Just Because it’s Small Doesn’t Mean it’s Easy
Yes, the Crapshoot table is small, but that does not mean that making a profit is a cakewalk. Your Precision-Shooting skills still have to be up to par, AND you have to control your betting as well or BETTER than your shooting.
In addition, you may have to readjust your throw-trajectory. The shorter distances actually disturbs some people and they overestimate the small amount of energy that it takes to propel the dice without causing undue “pop” and “scatter”.
Dice-shooting requires constant readjustment, and the small dimensions of the 6-player sit-down Crapshoot table requires nothing less. Remember that depending on where you are seated, the backwall can be as close as 28-inches away from your dice-release point.
Even if there is another Precision-Shooter at the table, I don't load-up on them unless they have qualified themselves as being WORTHY of my money. That's not egotistical, it's just good money-management.
Playing on a mini-table doesn’t automatically mean that you are going to be making a pile of money. It’s just as easy to lose a bundle on the small tables as it is on the bigger ones.
I, myself have lost money on these tables, especially when I lose discipline if things aren’t going my way.
Losing discipline = Losing money in the craps world.
It’s easy to fool yourself into thinking that with such a short throwing distance, that IT’S GOT TO BE EASY. Let me tell you here and now, IT IS NOT EASY.
Don’t let your guard down. Don’t delude yourself, and especially don’t pile on the money until you are SURE that your Precision-Shooting efforts are working. Then, and ONLY then should you raise the sperm-count on your bets and increase your wagers accordingly.
Preparation meets Opportunity
I had called ahead to make sure that their mini-table would be open. Mel and I timed our arrival to coincide with a shift-change that would bring about a fresh set of dealers and the opening of our particular mini-table.
When we arrived the table-bank of chips hadn’t yet been unlocked or counted down, so we knew we had a few minutes to wait for the dice to be unleashed from their foil wrapping. It also meant that we could get the coveted (by Precision-Shooters) positions at the 4th and 5th chair (counting from the left) at the table. These two positions give the best angle to the side-wall/back-wall corner of the table. It is into this spot that the dice are most easily lofted and more importantly, most easily controlled in their outcome.
As we awaited for the start of action, I asked Mel about any IP “stories”.
“Well, did you know that the Venetian was the SECOND casino in Vegas with canals and gondolas. The Flamingo Capri (the origin of the Imperial Palace built by Bill Capri) this was the first.”
In the picture below, you can see the main lagoon with one of the canals that heads towards the back of the property, while another leads into the main-entrance valet area, and the third canal dead-ends near the pool.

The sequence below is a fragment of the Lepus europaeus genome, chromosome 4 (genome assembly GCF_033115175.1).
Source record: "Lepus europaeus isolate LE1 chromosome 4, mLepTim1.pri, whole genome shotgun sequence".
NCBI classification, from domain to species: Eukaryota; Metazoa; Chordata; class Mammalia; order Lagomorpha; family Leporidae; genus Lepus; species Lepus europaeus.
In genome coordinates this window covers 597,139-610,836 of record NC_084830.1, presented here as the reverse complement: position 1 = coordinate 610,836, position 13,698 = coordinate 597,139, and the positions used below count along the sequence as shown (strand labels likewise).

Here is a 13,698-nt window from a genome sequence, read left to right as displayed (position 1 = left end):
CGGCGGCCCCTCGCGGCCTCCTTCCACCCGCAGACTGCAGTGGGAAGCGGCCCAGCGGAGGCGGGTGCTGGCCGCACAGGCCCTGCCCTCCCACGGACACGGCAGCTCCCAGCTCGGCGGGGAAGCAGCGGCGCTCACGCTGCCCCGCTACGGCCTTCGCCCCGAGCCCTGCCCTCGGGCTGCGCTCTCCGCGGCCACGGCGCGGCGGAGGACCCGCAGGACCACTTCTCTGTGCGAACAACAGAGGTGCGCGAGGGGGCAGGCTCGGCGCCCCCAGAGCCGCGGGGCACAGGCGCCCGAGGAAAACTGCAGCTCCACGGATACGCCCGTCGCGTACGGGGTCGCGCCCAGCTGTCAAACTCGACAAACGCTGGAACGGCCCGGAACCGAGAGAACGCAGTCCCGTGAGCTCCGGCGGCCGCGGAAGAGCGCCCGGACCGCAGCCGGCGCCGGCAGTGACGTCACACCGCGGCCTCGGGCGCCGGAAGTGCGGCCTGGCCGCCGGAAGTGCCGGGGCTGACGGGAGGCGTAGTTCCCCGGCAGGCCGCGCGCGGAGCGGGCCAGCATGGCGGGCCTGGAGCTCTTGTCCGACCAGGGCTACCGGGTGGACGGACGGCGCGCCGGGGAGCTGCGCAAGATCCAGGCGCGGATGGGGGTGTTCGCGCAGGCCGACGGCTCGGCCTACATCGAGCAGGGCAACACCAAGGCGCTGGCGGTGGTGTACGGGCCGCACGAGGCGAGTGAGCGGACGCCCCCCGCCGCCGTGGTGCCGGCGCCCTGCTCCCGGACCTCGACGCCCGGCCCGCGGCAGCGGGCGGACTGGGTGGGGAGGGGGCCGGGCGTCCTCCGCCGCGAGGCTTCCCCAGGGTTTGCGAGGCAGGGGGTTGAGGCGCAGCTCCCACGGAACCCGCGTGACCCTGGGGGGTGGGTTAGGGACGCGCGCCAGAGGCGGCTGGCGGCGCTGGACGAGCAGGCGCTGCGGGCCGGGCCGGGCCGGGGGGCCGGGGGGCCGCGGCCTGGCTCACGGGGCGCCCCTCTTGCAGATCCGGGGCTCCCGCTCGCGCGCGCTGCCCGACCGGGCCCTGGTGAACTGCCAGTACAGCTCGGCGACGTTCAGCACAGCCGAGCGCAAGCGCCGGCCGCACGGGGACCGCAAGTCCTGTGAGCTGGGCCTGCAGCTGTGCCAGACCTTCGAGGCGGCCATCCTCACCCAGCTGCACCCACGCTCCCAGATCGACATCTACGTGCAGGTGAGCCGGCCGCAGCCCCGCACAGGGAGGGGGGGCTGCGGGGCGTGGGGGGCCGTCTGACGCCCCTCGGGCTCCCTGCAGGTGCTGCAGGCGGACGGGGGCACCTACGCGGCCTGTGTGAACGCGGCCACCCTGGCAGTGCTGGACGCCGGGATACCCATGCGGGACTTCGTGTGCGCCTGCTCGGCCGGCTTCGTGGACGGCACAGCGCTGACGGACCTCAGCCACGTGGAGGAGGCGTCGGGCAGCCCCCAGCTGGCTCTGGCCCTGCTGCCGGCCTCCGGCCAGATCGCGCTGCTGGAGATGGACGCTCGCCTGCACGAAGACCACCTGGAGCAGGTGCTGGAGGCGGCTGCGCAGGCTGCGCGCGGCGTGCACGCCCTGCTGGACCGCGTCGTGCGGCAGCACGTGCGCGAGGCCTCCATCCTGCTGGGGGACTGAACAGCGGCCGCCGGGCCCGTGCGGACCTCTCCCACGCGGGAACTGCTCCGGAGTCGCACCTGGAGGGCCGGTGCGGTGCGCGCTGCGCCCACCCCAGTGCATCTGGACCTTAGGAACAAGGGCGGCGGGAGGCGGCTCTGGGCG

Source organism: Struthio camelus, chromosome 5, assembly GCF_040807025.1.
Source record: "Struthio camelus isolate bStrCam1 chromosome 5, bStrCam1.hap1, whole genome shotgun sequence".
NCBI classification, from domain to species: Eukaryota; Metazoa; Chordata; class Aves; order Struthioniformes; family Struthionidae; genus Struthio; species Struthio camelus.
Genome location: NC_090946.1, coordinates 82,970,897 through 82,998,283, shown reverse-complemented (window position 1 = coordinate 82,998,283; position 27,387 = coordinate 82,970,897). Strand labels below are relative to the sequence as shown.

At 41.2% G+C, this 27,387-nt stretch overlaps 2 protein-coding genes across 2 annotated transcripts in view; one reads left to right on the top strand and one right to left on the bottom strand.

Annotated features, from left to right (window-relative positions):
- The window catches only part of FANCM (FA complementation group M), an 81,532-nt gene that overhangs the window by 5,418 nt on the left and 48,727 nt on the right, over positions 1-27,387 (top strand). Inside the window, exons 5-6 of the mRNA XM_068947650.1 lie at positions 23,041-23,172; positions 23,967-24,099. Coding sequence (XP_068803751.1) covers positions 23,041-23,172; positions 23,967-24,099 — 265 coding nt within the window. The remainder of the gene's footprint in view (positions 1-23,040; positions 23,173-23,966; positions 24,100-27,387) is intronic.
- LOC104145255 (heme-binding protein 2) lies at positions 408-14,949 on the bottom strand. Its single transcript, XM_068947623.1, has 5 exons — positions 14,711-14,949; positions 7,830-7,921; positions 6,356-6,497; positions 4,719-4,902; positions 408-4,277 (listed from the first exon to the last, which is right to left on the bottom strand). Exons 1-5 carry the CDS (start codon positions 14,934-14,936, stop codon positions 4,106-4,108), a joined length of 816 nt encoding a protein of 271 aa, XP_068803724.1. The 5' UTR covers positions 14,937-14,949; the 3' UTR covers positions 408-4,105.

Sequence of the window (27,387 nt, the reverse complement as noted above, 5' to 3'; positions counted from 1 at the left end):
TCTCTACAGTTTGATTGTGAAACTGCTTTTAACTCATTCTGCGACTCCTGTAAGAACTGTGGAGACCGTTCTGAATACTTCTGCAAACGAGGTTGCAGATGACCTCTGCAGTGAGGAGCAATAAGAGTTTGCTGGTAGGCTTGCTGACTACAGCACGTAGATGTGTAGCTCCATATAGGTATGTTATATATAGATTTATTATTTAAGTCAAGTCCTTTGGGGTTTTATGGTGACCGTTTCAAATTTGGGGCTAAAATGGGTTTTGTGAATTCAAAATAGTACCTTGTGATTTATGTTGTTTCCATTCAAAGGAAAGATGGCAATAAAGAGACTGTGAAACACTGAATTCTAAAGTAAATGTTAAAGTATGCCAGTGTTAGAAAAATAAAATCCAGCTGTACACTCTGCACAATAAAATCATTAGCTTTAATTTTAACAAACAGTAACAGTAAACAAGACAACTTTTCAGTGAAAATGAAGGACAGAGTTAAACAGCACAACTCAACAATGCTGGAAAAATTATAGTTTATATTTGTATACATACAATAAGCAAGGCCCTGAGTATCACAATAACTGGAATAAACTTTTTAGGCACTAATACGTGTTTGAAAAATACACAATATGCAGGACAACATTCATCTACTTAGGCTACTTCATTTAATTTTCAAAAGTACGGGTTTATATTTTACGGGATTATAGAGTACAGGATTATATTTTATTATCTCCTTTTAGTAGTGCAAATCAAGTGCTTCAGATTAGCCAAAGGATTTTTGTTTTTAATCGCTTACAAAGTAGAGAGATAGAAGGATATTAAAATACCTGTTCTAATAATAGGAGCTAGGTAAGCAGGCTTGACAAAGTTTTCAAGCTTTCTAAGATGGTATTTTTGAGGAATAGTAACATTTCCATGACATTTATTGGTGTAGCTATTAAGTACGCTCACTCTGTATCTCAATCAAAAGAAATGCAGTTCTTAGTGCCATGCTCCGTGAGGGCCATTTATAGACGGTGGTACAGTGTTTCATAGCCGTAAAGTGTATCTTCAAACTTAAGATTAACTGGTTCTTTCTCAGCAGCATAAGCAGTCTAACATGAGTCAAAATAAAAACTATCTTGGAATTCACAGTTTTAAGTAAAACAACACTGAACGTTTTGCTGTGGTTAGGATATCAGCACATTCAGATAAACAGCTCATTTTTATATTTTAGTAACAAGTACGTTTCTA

“Yep, there was a big lake-lagoon with canals, bridges and walkways through an ornate terraced garden. You could catch a boat ride at the front near valet parking and the gondolier would paddle you around for a while. They didn’t charge for it, but a nice tip always showed gratitude for the boatman’s effort. Of course, it was a diversion for “the girls”, the wives and girlfriends of the male table-game players. If the girls were happily engaged in other activities, then the guys would stay and play at the tables that much longer. You gotta remember that back in ’63 the whole subservient housewife/girlfriend thing was the rule rather than the exception.”
Mel, the Vegas Ghost continued, “I remember sitting in the Captain's Cabin Cocktail Lounge with Ralph Engelstad in ’72 the day he closed the deal to buy the property and he talked about how he was going to renovate and expand it into the Imperial Palace. He told me of his plans to do the whole Asian-theme. Although I didn’t accept his job offer that day, we became and remained good friends over the next two decades.”
The Nazi Connection
“Ya know”, added Mel, “A lot of people give Englestad a lot of grief because he had some unusual revisionist views of World War II, but I’ll tell you one thing: after September 11th, 2001 the Imperial Palace was the ONLY Strip casino that didn’t have ANY layoffs. That says a lot about Ralph and how he values his employees. Park Place (Bally’s, Paris, Caesars, Flamingo, etc.) and MGM-Mirage (Golden Nugget, Treasure Island, Bellagio, etc.) laid-off 12,000 workers each, and Mandalay (Luxor, Excalibur C-2, NYNY, etc.) laid-off 10,000 people. Ralph promised his employees that there would be no layoffs no matter how bad business got, and he kept his word.”
The Vegas Ghost was in mid-tirade, so I didn’t interrupt him.
”Forget all of that damn nazi stuff! He apologized publicly for housing a Nazi memorabilia display as part of the Imperial Palace Car Collection, and for throwing a couple of themed parties on Hitler’s birthday. Listen, that was done in incredibly bad taste and I told him so, in no uncertain terms. The fact is, a lot of my family was wiped out by Hitler during the war, but at no time during the twenty years that I’ve known Ralph has my background or religion interfered with our friendship”.
Our Mini-Table Play
Making money was the objective of our visit to the Imperial Palace. Mel and I had the table completely to ourselves for a grand total of two-and-a-half minutes. With a $3 limit and four empty chairs, the table was an irresistible magnet that filled with players immediately.